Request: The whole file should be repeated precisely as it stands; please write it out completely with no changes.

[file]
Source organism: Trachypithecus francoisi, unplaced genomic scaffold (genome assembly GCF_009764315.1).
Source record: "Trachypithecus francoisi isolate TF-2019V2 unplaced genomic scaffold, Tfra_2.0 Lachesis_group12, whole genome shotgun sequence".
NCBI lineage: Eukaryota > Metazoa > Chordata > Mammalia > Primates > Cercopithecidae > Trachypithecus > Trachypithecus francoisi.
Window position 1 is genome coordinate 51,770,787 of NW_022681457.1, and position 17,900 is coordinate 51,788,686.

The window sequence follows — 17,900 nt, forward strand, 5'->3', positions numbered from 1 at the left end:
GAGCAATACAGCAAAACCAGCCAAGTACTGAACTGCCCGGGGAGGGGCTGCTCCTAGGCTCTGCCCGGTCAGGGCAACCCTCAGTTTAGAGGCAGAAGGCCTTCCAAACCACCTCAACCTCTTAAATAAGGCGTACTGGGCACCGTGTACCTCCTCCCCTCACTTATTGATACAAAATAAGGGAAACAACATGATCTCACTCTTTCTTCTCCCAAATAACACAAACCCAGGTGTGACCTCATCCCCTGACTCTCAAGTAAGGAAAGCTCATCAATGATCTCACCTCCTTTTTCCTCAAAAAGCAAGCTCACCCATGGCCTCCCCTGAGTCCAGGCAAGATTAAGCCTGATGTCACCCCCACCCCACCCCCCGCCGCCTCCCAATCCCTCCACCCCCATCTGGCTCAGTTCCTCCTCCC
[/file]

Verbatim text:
Source organism: Trachypithecus francoisi, unplaced genomic scaffold (genome assembly GCF_009764315.1).
Source record: "Trachypithecus francoisi isolate TF-2019V2 unplaced genomic scaffold, Tfra_2.0 Lachesis_group12, whole genome shotgun sequence".
NCBI lineage: Eukaryota > Metazoa > Chordata > Mammalia > Primates > Cercopithecidae > Trachypithecus > Trachypithecus francoisi.
Window position 1 is genome coordinate 51,770,787 of NW_022681457.1, and position 17,900 is coordinate 51,788,686.

The window sequence follows — 17,900 nt, forward strand, 5'->3', positions numbered from 1 at the left end:
GAGCAATACAGCAAAACCAGCCAAGTACTGAACTGCCCGGGGAGGGGCTGCTCCTAGGCTCTGCCCGGTCAGGGCAACCCTCAGTTTAGAGGCAGAAGGCCTTCCAAACCACCTCAACCTCTTAAATAAGGCGTACTGGGCACCGTGTACCTCCTCCCCTCACTTATTGATACAAAATAAGGGAAACAACATGATCTCACTCTTTCTTCTCCCAAATAACACAAACCCAGGTGTGACCTCATCCCCTGACTCTCAAGTAAGGAAAGCTCATCAATGATCTCACCTCCTTTTTCCTCAAAAAGCAAGCTCACCCATGGCCTCCCCTGAGTCCAGGCAAGATTAAGCCTGATGTCACCCCCACCCCACCCCCCGCCGCCTCCCAATCCCTCCACCCCCATCTGGCTCAGTTCCTCCTCCC